The principles of LSFG have been described in detail.23,3840 The LSFG images were acquired at a rate of 30 frames/s over a 4-second period, and 3 images were obtained at each time point in all eyes. The MBR was determined by the embedded software, and the MBR is a measure of the blood flow velocity. To evaluate the blood flow on the ONH, a circular band was set around the ONH image. 
The calculation of the RFV has been reported in detail (Fig. 1).28 In brief, a rectangular band was placed across all peripapillary retinal vessels recognized in the LSFG image (Fig. 2). The system can differentiate the arteries from the veins. The MBR in each of the retinal vessels is automatically corrected for the background choroidal signal derived from the underlying choroid. The vessel diameter was determined by LSFG and expressed in pixels, and the diameter was used for the calculation of the RFV.41 The total retinal artery and vein analyses were determined semiautomatically for the total RFV index of the retinal vessels around the ONH recognized by LSFG. The software of the LSFG can also determine the total retinal artery and total vein blood flow separately.27 The diameter of retinal blood vessels with a thickness <60 µm were not recognized semiautomatically as vessels by LSFG. 
Figure 1.
 
Calculation of the RFV. The MBRthreshold is the threshold difference between the MBR values in the retinal vessels and the background choroid. f(x) is the distribution function of the MBR in a cross-sectional area of the retinal vessels. The diameter of the function at MBRthreshold is represented by a and b. The RFV in the retinal vessel was calculated by subtracting choroidal MBR from overall MBR. RFV = retinal flow volume.
Figure 1.
 
Calculation of the RFV. The MBRthreshold is the threshold difference between the MBR values in the retinal vessels and the background choroid. f(x) is the distribution function of the MBR in a cross-sectional area of the retinal vessels. The diameter of the function at MBRthreshold is represented by a and b. The RFV in the retinal vessel was calculated by subtracting choroidal MBR from overall MBR. RFV = retinal flow volume.
Figure 2.
 
Representative composite color map recorded by LSFG. The retina was divided into two halves, the superior and inferior retina, by a horizontal line passing through the center of the ONH. Then the sum of retinal flow volume on all of the measurable arterial and venous vessels around the ONH was calculated for the superior and inferior retina.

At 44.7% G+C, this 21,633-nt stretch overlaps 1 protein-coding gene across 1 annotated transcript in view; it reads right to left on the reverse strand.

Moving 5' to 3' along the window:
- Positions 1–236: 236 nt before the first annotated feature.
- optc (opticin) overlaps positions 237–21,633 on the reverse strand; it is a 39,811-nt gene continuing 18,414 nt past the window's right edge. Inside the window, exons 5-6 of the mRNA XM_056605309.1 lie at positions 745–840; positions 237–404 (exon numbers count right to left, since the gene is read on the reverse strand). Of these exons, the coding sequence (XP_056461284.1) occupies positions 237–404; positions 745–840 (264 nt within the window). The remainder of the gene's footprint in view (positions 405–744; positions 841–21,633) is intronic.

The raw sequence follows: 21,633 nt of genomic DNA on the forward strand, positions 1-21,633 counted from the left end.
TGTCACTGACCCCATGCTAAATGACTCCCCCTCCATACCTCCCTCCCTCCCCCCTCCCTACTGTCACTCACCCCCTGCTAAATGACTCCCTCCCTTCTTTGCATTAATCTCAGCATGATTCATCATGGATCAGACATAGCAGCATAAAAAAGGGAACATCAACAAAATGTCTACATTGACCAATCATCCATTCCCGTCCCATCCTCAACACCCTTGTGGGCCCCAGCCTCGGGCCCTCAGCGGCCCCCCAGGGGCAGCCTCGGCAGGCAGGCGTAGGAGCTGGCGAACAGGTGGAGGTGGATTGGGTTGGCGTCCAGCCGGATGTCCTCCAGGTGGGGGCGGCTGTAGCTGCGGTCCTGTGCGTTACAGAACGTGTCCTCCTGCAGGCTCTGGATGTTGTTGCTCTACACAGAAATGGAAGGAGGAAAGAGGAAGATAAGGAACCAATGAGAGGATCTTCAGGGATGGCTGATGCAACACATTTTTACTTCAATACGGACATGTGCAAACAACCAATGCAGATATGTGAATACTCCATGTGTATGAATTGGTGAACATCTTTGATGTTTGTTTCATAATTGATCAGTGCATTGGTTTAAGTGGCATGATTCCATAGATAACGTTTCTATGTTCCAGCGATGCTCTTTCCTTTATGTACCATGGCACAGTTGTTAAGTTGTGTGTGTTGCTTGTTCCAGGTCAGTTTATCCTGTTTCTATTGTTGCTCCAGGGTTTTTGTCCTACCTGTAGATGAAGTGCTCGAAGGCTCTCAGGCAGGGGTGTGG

Figure 2.
 
Representative composite color map recorded by LSFG. The retina was divided into two halves, the superior and inferior retina, by a horizontal line passing through the center of the ONH. Then the sum of retinal flow volume on all of the measurable arterial and venous vessels around the ONH was calculated for the superior and inferior retina.
The superior and inferior hemispheres were determined by a horizontal line passing through the center of the optic disc, and the values of the parameters in the superior hemisphere were compared with the values in the inferior hemisphere (Fig. 2). In comparing the blood flow values of the superior and inferior retina, the blood flow was measured for all of the vessels around the ONH recognized by the LSFG, for example, those in which diameter was >60 µm. 
The total arterial and venous RFV (total RFV-all), the total arterial RFV (total RFV-A), and total venous RFV (total RFV-V) were determined by the sum of the RFVs of all vessels in each area. The mean RFV was calculated by dividing the RFV by the number of vessels. The mean diameter and MBR are designated as the mean RFV-all, the mean RFV-A, the mean RFV-V, the mean diameter-all, the mean diameter-A, and the mean diameter-V, the MBR-all, the MBR-A, and the MBR-V. 
Retinal Thickness Measurements
Vertical and horizontal cross-sectional images were obtained by the SD-OCT instrument. One vertical or horizontal OCT image centered on the fovea, which consisted of 100 B-scans, was obtained using the eye-tracking system. The central retinal thickness was defined as the average of the thickness measured at the center of the fovea in the vertical and horizontal images. The retinal thickness and the ganglion cell complex (GCC) thickness were measured at 2 mm perpendicularly above and below to the center of the fovea, and the ratio of the thicknesses were compared with the blood flow values (Fig. 3). 
Figure 3.
 
Representative vertical SD-OCT image taken by a Spectralis instrument. The retinal thickness and the GCC thickness were defined as the distance from the inner limiting membrane to the outer border of the retinal pigment epithelium, and to the outer inner plexiform layers, respectively. Those thicknesses were measured at 2 mm perpendicularly above and below to the center of the fovea. The central retinal thickness was defined as the average of the retinal thickness at the central fovea in the vertical and horizontal images.
Figure 3.
 
Representative vertical SD-OCT image taken by a Spectralis instrument. The retinal thickness and the GCC thickness were defined as the distance from the inner limiting membrane to the outer border of the retinal pigment epithelium, and to the outer inner plexiform layers, respectively. Those thicknesses were measured at 2 mm perpendicularly above and below to the center of the fovea. The central retinal thickness was defined as the average of the retinal thickness at the central fovea in the vertical and horizontal images.